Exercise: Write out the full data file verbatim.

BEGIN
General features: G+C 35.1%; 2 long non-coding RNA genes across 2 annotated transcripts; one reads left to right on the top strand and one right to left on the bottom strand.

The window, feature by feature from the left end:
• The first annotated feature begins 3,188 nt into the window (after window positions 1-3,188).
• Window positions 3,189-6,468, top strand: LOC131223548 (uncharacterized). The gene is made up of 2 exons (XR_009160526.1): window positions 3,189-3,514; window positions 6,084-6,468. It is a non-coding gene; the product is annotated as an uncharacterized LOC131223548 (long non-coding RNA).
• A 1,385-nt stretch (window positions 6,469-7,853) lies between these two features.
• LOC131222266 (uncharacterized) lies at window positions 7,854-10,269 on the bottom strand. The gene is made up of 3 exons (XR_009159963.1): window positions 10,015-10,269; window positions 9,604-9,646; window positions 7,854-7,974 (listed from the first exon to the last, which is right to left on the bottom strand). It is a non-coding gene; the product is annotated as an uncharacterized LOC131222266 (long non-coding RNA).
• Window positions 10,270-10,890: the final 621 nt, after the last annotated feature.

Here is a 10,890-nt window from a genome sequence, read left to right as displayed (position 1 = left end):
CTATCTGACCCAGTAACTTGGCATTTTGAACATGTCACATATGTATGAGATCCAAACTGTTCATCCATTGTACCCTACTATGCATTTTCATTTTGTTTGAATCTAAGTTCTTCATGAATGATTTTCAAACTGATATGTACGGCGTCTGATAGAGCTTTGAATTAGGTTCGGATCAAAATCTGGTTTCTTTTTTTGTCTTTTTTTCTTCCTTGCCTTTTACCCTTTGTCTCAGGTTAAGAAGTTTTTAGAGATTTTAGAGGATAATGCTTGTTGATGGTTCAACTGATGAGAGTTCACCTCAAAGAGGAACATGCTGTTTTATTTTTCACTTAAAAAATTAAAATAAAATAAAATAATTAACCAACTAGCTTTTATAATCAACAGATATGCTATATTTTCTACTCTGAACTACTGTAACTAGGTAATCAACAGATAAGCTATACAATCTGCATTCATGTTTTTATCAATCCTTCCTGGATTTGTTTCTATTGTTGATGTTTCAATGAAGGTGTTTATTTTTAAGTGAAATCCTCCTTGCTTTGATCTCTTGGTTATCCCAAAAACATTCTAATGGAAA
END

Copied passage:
General features: G+C 35.1%; 2 long non-coding RNA genes across 2 annotated transcripts; one reads left to right on the top strand and one right to left on the bottom strand.

The window, feature by feature from the left end:
• The first annotated feature begins 3,188 nt into the window (after window positions 1-3,188).
• Window positions 3,189-6,468, top strand: LOC131223548 (uncharacterized). The gene is made up of 2 exons (XR_009160526.1): window positions 3,189-3,514; window positions 6,084-6,468. It is a non-coding gene; the product is annotated as an uncharacterized LOC131223548 (long non-coding RNA).
• A 1,385-nt stretch (window positions 6,469-7,853) lies between these two features.
• LOC131222266 (uncharacterized) lies at window positions 7,854-10,269 on the bottom strand. The gene is made up of 3 exons (XR_009159963.1): window positions 10,015-10,269; window positions 9,604-9,646; window positions 7,854-7,974 (listed from the first exon to the last, which is right to left on the bottom strand). It is a non-coding gene; the product is annotated as an uncharacterized LOC131222266 (long non-coding RNA).
• Window positions 10,270-10,890: the final 621 nt, after the last annotated feature.

Here is a 10,890-nt window from a genome sequence, read left to right as displayed (position 1 = left end):
CTATCTGACCCAGTAACTTGGCATTTTGAACATGTCACATATGTATGAGATCCAAACTGTTCATCCATTGTACCCTACTATGCATTTTCATTTTGTTTGAATCTAAGTTCTTCATGAATGATTTTCAAACTGATATGTACGGCGTCTGATAGAGCTTTGAATTAGGTTCGGATCAAAATCTGGTTTCTTTTTTTGTCTTTTTTTCTTCCTTGCCTTTTACCCTTTGTCTCAGGTTAAGAAGTTTTTAGAGATTTTAGAGGATAATGCTTGTTGATGGTTCAACTGATGAGAGTTCACCTCAAAGAGGAACATGCTGTTTTATTTTTCACTTAAAAAATTAAAATAAAATAAAATAATTAACCAACTAGCTTTTATAATCAACAGATATGCTATATTTTCTACTCTGAACTACTGTAACTAGGTAATCAACAGATAAGCTATACAATCTGCATTCATGTTTTTATCAATCCTTCCTGGATTTGTTTCTATTGTTGATGTTTCAATGAAGGTGTTTATTTTTAAGTGAAATCCTCCTTGCTTTGATCTCTTGGTTATCCCAAAAACATTCTAATGGAAA